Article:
Don’t put it on the town credit card, give them a bag full of unmarked bills
At the April 9 Town Council meeting, there was a surprise built into Budget Commission Chair Richard Sartor’s presentation on the proposed Fiscal Year 2013 Budget.
Sartor said the Budget Commission is recommending that the town take $475,000 out of petty cash (actually from the undesignated fund balance) to pay the Charlestown Land Trust for an easement on the crappy YMCA property rather than “charge it” by issuing a bond.
On one level, it makes great sense to avoid the cost of processing the bond and paying interest. Paying cash instead of paying on credit makes a difference. But on the other, it could very well violate the Town Charter, UNLESS the YMCA campground deal goes on the ballot as a separate warrant question. The voters approved an Open Space/Recreation BOND, not digging into the town surplus to pay cash.
Last year, rather than pay for it out of undesignated surplus funds or from the Open Space/Recreation Bond, the Town Council decided to put last year’s proposal to build new toilet facilities at the town’s beaches before the voters as a separate item.
To adhere to the Town Charter, and to be consistent with past practice, the $475,000 acquisition should go before the voters as a separate warrant item.
For those of you who have just recently emerged from winter hibernation, this is the infamous “Y-Gate” caper, a heist of $475,000 of town money and $367,000 of state money to allow the Charlestown Land Trust to acquire a junked-out 27-acre campground.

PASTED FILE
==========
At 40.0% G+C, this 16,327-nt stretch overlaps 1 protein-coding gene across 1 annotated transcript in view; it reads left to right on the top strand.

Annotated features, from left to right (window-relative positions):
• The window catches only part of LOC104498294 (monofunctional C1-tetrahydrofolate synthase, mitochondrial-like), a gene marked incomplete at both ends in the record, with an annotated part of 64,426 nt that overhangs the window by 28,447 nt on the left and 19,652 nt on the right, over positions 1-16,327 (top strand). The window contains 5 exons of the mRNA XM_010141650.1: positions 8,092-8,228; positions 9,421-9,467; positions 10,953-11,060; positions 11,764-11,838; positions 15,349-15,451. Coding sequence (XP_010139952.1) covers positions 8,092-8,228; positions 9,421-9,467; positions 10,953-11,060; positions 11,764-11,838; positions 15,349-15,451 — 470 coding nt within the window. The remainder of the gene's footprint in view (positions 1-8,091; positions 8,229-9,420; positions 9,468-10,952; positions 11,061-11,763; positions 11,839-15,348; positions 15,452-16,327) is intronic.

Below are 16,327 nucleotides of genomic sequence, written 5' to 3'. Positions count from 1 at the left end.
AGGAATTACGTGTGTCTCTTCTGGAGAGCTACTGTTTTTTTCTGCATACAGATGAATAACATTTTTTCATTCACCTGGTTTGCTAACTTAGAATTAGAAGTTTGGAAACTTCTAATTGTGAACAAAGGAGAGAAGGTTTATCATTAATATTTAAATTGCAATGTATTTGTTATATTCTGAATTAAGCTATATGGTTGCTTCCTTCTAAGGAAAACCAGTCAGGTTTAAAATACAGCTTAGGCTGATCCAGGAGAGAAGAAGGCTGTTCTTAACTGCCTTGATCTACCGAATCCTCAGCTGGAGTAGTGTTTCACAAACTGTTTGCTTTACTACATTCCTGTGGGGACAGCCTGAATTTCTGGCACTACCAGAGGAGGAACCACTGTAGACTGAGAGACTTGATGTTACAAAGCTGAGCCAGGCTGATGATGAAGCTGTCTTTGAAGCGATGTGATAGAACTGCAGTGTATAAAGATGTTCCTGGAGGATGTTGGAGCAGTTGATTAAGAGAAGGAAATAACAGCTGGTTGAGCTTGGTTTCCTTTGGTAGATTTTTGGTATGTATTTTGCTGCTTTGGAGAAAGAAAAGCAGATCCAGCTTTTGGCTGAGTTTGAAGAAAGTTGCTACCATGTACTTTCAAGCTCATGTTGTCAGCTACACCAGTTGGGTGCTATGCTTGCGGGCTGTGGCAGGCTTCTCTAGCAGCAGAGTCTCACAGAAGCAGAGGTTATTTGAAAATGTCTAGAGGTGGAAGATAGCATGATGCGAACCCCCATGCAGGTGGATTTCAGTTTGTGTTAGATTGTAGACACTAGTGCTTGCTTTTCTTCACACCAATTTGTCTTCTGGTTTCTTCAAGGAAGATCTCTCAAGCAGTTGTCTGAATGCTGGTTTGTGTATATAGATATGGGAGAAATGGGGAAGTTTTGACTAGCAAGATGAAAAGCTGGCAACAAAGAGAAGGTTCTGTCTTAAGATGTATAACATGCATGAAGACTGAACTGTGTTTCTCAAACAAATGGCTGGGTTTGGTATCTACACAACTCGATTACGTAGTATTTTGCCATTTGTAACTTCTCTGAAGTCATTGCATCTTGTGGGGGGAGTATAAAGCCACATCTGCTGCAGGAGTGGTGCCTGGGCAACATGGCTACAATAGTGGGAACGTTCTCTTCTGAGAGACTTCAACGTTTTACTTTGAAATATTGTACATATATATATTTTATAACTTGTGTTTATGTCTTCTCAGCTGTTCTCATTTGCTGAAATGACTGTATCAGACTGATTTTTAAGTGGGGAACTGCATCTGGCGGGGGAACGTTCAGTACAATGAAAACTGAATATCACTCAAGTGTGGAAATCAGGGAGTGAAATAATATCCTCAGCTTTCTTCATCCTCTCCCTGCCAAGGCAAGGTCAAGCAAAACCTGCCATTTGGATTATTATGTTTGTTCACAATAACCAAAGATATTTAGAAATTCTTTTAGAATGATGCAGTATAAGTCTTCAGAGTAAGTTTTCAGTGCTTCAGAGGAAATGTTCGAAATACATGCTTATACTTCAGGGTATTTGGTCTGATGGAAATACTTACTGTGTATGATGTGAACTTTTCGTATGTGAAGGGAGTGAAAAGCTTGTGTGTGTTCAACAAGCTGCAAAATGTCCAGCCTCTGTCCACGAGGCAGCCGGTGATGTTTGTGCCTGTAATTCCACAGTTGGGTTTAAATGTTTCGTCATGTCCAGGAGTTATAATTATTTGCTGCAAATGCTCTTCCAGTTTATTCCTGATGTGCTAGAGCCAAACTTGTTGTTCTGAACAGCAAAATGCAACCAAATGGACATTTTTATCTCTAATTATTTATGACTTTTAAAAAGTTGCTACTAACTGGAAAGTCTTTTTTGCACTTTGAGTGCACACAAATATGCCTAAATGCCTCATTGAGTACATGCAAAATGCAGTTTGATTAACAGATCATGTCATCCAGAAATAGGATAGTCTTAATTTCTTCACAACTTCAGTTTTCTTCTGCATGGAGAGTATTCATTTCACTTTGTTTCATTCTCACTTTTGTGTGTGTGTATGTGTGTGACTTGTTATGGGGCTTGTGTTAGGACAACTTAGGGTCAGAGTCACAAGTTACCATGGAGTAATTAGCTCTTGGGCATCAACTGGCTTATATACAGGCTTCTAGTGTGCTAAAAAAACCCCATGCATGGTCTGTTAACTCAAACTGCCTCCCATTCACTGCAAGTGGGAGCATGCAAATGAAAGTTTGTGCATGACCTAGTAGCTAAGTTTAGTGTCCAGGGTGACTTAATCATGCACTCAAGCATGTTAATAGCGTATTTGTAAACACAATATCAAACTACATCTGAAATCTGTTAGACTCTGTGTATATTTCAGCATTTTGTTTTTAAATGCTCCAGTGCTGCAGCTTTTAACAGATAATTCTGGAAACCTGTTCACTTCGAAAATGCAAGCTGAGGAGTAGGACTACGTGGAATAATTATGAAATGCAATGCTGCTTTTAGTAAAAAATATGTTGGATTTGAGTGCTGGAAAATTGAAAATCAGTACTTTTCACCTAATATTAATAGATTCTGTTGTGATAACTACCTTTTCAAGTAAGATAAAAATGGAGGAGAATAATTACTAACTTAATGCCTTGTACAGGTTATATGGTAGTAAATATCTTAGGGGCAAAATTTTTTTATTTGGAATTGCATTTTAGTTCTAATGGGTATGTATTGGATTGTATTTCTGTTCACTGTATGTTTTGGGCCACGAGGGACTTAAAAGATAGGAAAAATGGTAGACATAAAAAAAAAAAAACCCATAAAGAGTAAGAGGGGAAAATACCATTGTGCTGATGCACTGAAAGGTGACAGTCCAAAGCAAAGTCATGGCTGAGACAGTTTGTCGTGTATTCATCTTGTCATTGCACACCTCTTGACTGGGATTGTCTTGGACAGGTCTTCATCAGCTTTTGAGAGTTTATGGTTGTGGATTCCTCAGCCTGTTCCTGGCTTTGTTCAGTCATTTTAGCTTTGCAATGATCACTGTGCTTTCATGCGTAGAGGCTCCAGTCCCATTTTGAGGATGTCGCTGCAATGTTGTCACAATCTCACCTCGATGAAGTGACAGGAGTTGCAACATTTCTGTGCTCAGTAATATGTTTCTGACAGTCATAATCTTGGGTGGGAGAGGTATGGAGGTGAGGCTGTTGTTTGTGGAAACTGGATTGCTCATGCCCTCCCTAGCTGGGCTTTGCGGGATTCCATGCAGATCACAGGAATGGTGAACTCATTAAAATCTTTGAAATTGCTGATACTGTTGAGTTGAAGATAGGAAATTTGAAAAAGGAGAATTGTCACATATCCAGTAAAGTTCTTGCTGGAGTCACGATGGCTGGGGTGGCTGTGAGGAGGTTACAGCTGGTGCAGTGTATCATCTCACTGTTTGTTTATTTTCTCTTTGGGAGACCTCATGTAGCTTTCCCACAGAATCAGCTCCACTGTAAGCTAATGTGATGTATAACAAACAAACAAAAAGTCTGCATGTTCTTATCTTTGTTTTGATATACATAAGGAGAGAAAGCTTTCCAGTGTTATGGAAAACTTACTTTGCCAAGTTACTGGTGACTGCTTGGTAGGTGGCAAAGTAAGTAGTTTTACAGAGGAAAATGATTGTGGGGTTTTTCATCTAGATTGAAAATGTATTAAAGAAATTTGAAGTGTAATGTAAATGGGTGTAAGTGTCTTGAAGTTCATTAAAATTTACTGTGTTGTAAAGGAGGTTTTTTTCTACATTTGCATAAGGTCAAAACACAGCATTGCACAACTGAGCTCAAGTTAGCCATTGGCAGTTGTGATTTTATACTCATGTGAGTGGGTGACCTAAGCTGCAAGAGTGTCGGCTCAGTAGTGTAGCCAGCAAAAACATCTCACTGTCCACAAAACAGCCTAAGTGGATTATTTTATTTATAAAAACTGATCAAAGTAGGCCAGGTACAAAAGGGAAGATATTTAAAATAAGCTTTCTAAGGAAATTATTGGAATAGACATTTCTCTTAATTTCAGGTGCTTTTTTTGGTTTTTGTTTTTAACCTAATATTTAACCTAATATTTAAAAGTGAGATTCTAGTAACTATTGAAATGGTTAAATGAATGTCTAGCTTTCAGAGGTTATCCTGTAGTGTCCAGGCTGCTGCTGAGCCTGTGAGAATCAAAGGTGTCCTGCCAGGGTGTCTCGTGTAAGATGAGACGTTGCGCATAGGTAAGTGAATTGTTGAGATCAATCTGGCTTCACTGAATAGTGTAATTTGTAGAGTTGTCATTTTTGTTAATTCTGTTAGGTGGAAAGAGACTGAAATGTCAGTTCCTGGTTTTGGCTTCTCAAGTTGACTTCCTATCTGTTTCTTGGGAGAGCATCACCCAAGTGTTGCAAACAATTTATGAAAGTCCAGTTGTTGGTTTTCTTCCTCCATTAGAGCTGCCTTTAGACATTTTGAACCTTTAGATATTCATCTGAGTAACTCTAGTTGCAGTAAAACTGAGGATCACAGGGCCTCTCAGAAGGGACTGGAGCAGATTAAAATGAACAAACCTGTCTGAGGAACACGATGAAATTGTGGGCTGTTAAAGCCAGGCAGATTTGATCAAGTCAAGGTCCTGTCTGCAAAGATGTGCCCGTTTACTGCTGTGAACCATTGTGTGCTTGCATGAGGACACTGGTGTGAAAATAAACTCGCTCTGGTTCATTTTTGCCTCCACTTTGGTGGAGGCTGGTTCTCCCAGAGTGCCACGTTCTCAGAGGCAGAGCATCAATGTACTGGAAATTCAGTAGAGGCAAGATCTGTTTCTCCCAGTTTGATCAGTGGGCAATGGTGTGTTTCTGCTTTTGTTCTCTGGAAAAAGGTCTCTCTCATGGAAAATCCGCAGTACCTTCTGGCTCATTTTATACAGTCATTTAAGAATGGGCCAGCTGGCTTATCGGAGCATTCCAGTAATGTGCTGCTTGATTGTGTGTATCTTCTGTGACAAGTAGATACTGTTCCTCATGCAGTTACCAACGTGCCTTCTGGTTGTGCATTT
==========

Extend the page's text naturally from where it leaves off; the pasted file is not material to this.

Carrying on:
The campground has been abandoned for four years. Rather than take the land by eminent domain, since it is, after all, abandoned, the town is prepared to give $475,000 to the Charlestown Land Trust. The Land Trust will then combine it with state funds and pay the Westerly YMCA $730,000 for the land.
No one has yet given an adequate explanation for what will happen to the extra $112,000 left over after you subtract the YMCA’s asking price (which, by the way, is based on an appraisal that knowingly used false assumptions) from the town’s and state’s combined payments of $842,000. There’s also supposed to be another $100,000 that the Land Trust had pledged to raise for the deal.
But hey, that’s only $212,000 in cash unaccounted for. According to the CCA, which via Planning Commissar Ruth Platner gave its enthusiastic endorsement of this farce, no price is too high to pay for open space.
Under the Town Charter, any town acquisition of $50,000 or more must go to the voters UNLESS it is drawn from funds, such as the Open Space/Recreation bond, previously approved by the voters.
That was the reason the Town Council majority overruled the many citizens who opposed the deal at the February Town Council meeting where the $475,000 commitment was made – the voters have already approved open space bond funding, and the Y-Gate payoff would be drawn from those funds.
But under the Budget Commission proposal, we would not be drawing on a bond previously approved by the voters but from general revenues.
If the Budget Commission or Town Council attempts to bury this cash transfer deep within the budget, rather than put it before the voters on its own merits as a warrant item, the odds of another lawsuit against the town for violating the Town Charter are pretty high.
Not to mention that this would hardly be the kind of “open and transparent” deal that the Council members promised the voters.
I would love to see the voters get a chance to say yes or no to the town’s plan to spend so much of their money to get virtually nothing.